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by Dr. Avigdor Bonchek


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Parashas Shoftim (64)

This sedra teaches us many laws both between Man and Man and between Man and G-d. Much discussion revolves around the laws of Jewish worship to Hashem as differentiated from the pagan way of serving their gods. The following is atypical example.

Deuteronomy 16: 22

"Do not erect for yourself a monument that Hashem, your G-d hates."


That (Hashem) hates: Rashi: An altar made of stones and an earthen altar is what He commanded , but this (the single-stone monument) He hates. Because it was the law of the Canaanites and even though He had loved it (such an altar) in the time of the Forefathers, He now hates it. Since they (the Canaanites) made it a law of their idol worship.


Rashi is explaining that only the single-stone "matzaivah" was forbidden, while the earthen altar and the many-stoned altar were not only permitted, they were explicitly commanded as a way to worship Hashem.

Rashi goes on to explain that although the single-stone monument - altar was used by the Forefathers and thus could not have been hated by Hashem, nevertheless since in later generations the Canaanites began using this as their mode of worship, it has since become despised by Hashem.


A Question: What is Rashi referring to when he says "and even though He had loved it (such an altar) in the time of the Forefathers" ?

Can you think of a place that the Forefathers used a single-stone matzaivah?

Your Answer:

An Answer: Rashi is referring to the fact that Jacob had set up single-stone altars many times (see Genesis 28:18) so it couldn't have been hated then.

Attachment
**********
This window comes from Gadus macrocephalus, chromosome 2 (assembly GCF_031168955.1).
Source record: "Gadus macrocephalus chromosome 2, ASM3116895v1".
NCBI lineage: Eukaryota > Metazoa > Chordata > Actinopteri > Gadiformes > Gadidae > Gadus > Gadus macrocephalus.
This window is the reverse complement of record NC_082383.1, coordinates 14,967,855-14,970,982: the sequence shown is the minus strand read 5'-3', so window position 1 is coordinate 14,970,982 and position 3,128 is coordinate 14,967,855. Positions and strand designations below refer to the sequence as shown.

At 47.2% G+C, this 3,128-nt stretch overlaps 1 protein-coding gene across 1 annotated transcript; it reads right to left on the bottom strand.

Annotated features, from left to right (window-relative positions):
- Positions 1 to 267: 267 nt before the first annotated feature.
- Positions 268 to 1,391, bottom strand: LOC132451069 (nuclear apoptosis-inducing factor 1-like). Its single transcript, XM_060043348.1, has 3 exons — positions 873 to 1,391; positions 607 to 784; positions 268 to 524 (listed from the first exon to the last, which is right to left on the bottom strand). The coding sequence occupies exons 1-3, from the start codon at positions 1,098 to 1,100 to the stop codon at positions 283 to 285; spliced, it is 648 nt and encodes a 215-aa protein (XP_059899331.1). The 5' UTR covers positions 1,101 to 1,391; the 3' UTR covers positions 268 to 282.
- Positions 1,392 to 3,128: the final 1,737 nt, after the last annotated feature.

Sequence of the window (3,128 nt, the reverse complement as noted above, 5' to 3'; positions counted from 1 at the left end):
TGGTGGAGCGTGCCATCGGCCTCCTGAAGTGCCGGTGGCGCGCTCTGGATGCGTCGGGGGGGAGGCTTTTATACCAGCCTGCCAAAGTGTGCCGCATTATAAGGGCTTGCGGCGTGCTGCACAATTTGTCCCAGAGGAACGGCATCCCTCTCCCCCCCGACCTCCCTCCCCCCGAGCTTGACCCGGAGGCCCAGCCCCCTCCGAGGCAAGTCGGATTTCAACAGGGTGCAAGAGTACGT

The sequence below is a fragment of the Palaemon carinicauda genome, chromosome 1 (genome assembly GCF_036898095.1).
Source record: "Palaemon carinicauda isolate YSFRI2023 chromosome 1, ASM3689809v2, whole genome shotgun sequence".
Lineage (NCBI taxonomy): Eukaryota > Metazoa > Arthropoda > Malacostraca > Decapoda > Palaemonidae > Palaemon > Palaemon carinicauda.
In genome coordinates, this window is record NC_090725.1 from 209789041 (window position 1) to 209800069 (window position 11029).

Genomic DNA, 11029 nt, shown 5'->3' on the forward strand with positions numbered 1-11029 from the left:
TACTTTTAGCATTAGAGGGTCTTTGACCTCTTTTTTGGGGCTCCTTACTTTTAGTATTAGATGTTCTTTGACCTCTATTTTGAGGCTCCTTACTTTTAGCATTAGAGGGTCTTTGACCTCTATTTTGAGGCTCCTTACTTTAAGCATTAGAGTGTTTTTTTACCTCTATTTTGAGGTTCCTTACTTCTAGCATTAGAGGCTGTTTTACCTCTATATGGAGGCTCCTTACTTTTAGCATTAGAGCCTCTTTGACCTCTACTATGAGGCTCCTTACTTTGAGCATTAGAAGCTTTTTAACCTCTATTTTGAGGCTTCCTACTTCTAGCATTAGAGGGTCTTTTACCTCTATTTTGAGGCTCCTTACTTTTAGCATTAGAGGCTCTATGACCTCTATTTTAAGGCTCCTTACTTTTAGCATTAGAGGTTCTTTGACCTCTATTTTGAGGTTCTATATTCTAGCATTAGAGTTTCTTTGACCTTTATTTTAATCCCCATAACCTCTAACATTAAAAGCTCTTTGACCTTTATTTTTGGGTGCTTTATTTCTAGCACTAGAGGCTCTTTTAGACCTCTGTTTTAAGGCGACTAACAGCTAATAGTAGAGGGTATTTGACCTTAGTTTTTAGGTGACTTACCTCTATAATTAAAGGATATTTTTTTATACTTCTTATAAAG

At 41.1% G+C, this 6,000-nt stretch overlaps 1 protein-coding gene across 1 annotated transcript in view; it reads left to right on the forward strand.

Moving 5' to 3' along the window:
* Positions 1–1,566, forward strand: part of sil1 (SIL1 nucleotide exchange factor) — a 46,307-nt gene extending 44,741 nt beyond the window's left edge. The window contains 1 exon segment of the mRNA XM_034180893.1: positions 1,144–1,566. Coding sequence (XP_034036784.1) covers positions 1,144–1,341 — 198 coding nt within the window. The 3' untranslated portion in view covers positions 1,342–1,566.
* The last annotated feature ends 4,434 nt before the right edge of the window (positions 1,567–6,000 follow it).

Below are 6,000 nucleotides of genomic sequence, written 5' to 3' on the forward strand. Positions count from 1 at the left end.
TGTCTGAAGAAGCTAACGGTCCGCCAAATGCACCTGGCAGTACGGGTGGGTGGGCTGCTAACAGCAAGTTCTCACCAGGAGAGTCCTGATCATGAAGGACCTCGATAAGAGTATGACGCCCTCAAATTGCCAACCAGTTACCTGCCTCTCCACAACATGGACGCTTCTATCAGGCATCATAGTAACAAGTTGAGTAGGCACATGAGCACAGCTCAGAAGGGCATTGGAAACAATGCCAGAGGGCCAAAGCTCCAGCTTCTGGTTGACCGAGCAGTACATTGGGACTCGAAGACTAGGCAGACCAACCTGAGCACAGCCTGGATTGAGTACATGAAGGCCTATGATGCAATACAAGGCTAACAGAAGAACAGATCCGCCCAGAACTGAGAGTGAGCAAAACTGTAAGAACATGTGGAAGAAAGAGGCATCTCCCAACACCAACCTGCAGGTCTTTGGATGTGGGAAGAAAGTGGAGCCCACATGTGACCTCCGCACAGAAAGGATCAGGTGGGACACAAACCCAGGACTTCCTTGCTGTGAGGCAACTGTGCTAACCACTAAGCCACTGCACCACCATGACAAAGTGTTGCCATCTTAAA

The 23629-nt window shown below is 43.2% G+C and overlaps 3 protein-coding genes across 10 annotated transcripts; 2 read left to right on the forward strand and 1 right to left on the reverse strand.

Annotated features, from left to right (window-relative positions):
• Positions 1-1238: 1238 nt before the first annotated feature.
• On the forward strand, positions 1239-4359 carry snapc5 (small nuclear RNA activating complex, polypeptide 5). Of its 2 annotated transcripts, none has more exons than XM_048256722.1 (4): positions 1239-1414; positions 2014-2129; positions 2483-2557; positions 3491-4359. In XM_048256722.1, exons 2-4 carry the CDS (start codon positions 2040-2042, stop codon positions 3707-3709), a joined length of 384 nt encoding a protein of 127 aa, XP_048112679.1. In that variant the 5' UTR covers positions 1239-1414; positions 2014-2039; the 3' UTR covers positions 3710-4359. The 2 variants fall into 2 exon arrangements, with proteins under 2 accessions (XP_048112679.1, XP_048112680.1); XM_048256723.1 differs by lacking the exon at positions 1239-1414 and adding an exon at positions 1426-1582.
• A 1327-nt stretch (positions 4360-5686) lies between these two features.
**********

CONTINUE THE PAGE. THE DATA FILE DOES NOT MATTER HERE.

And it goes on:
Another Question: There is a story in the Talmud that seems to contract Rashi's reasoning here. The Talmud in Avoda Zara 44b tells the following incident recorded in the Mishnah:

Proklos the son of Ph'losophos asked Rabbam Gamliel in Acco while he was bathing in the bathhouse of Aphrodite, he said to him "It is written in your Torah 'Nothing of the banned property shall adhere to your hand' (i.e. you shall not benefit from idol worship property). Why, then, do you bathe in the bathhouse of Aphrodite?" [Rabban Gamliel answered him]: We may not answer (Torah) in the bathhouse." When he went out, he said to him: "I have not come into her (Aphrodite's) domain, she has come into my domain.!" (Meaning, the bathhouse was built to wash in, then, later, they attached the idol on its roof.)

Considering Rabban Ganmliel's answer, that first the bathhouse existed and only later was it used for idol worship we can ask on Rashi: Why should the single-stone altar be hated by Hashem? Was it not first used by Jacob for pure purposes - to worship Hashem, why should it be banned if later the Canaanites used it for their impure worship?

Can you answer the question?

Hint: See the rest of Rabban Ganmliel's answer in that Mishnah.

Your Answer:


An Answer: The Mishnah continues with the rest of Rabban Gamliel's retort "We do not say 'The bathhouse is beautiful for the god Aphrodite. We say, instead, 'Aphrodite is an adornment for the bathhouse.'"

This means that the bathhouse is not in the service of idol worship. The statue was put there to enhance the bathhouse. So Rabban Gamliel was not benefiting from an object of pagan worship. Certainly the bathhouse was not a place of idol worship.

The Altar of one stone, on the other hand, was the actual means of idol worship in Canaan. Its whole purpose was for serving the Canaanite idols. Therefore Hashem hated it, once this development took place.

Shabbat Shalom
Avigdor Bonchek

"What's Bothering Rashi?" is a production of "The Institute for the Study of Rashi."

The Institute is preparing a new volume on Megillas Esther. It will be titled: "What's Bothering Rashi and the Midrash?" It analyzes both Rashi and selected Midrashim on the megillah. If you would like to be a sponsor, please contact us.

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